Tuesday, May 29, 2012

Mixed Fortunes for Former Friends

Last Friday, South Korean lawmaker-elect Lee Seok Gi was reminded again that the party in whose name he was elected to the National Assembly on April 11th, has not really got the guts to expel him in order to reform itself.

If it had unexpectedly shown the degree of backbone needed to kick him out then it would not have been undeserved, however. Having emerged onto the political landscape at the beginning of the year as a proportional representation candidate for the hard left-leaning United Progressive Party (UPP), Lee has come under near constant pressure to jump ship since compelling evidence linking him to electoral fraud in a January primary election was uncovered. Voices of condemnation then rose to a crescendo when a section of the party which supports Lee spent seven hours systematically disrupting a televised central committee meeting on May 12th; crashing the stage, pushing and shoving party leaders, tearing clothing and finally bringing about the adjournment of the entire event.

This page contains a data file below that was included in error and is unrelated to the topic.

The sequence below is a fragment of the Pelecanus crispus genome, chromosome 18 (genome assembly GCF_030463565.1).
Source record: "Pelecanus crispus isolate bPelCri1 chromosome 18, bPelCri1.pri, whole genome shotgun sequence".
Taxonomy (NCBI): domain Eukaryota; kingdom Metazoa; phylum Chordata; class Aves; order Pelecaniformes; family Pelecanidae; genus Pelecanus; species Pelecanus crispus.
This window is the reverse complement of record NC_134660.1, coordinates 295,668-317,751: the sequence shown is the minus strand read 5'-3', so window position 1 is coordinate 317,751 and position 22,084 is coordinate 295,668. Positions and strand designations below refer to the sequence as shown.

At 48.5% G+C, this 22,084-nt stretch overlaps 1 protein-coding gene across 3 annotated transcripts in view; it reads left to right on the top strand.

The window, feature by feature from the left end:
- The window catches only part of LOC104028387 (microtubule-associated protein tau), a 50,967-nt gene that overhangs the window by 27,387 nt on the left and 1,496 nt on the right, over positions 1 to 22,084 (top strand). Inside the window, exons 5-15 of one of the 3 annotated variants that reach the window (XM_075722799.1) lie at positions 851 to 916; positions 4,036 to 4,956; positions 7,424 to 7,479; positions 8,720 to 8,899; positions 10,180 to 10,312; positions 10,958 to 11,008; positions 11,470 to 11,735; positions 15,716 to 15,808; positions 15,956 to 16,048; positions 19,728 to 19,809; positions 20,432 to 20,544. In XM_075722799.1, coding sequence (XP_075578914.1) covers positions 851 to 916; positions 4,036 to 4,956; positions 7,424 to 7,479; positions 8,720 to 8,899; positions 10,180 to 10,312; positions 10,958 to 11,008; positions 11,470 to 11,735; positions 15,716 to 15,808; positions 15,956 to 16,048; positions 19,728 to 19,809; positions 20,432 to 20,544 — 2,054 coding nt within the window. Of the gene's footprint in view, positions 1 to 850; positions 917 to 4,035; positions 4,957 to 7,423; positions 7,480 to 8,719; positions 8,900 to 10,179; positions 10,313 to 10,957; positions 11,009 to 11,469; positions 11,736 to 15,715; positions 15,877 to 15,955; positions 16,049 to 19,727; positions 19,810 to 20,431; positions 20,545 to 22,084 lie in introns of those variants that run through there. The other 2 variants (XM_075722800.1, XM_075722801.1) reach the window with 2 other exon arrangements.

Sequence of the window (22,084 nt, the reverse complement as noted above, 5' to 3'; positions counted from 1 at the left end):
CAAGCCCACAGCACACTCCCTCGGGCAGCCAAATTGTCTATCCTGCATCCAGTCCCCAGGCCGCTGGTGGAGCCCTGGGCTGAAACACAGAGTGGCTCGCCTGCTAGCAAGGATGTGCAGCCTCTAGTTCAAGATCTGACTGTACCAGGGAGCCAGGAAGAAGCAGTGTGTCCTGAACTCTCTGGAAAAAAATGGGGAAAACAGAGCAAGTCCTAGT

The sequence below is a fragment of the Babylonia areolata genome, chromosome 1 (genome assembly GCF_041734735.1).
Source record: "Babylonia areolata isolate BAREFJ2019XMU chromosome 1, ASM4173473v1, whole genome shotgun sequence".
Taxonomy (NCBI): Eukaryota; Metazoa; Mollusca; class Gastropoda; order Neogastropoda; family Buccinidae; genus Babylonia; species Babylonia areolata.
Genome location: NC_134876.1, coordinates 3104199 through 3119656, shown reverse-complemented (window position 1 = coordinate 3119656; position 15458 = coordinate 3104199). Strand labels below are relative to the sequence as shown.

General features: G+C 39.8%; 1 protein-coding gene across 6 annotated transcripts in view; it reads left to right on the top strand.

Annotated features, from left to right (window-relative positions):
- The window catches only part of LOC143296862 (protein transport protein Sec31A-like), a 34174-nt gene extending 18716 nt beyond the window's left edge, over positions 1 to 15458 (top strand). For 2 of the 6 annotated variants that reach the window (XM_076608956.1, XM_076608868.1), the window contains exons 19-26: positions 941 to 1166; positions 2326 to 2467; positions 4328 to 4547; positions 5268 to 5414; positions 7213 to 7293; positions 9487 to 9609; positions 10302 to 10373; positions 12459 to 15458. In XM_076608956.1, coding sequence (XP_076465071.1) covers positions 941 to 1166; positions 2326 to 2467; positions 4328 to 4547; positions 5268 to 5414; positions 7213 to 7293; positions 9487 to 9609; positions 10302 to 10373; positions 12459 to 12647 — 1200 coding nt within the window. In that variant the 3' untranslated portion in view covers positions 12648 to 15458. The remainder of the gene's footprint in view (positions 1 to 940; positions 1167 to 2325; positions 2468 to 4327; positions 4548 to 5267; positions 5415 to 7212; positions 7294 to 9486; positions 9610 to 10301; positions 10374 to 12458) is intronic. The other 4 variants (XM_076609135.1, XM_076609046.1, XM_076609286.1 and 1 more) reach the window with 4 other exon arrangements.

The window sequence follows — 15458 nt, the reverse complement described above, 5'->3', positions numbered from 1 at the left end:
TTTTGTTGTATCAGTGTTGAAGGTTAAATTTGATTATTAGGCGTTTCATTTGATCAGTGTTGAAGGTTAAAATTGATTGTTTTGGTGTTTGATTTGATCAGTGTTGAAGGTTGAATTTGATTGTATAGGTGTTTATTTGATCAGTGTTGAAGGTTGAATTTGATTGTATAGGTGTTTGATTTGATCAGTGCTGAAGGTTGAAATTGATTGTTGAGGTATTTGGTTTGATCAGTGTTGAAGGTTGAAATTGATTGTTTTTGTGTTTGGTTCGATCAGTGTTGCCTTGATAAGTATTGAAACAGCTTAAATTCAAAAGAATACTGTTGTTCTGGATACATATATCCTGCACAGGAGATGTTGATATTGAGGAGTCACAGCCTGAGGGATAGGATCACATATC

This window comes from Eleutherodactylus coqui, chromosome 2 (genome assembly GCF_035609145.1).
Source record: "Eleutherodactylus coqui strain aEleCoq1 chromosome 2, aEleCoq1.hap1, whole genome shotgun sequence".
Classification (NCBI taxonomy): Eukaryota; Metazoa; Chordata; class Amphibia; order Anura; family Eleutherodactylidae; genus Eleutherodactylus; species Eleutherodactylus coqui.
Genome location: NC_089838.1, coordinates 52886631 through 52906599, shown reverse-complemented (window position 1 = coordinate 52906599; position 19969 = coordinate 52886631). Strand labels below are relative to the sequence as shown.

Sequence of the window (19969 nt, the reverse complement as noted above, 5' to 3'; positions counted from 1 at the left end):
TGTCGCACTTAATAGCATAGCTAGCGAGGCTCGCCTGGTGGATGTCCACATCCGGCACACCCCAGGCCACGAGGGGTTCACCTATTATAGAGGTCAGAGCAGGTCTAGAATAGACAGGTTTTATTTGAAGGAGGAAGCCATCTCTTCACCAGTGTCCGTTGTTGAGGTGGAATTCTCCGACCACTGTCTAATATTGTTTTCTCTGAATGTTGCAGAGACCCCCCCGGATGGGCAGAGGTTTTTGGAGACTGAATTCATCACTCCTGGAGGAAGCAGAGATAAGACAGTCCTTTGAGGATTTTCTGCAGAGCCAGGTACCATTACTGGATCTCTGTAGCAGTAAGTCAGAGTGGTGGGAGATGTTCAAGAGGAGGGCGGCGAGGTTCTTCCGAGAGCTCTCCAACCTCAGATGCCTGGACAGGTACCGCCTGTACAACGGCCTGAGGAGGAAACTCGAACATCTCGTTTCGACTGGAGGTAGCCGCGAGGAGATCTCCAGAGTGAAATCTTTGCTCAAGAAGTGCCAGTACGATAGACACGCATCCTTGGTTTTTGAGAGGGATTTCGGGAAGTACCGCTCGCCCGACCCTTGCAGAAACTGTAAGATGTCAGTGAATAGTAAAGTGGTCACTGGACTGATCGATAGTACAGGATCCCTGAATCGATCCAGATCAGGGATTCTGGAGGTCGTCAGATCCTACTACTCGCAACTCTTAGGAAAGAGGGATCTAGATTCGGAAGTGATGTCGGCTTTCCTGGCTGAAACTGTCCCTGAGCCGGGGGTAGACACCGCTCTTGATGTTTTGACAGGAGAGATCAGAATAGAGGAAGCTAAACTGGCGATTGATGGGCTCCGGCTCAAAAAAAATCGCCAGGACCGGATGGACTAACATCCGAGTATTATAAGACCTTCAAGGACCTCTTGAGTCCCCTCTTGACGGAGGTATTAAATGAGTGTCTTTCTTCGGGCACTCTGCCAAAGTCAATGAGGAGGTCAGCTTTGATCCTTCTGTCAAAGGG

It is said that the purpose of the violence was to protect the right of both Lee and fellow proportional representative Kim Jae Yeon to enter the National Assembly. The event had been set up to facilitate a vote on the establishment of an emergency leadership entity whose actions, Lee’s supporters rightly feared, would result in the two being compelled to give up their seats.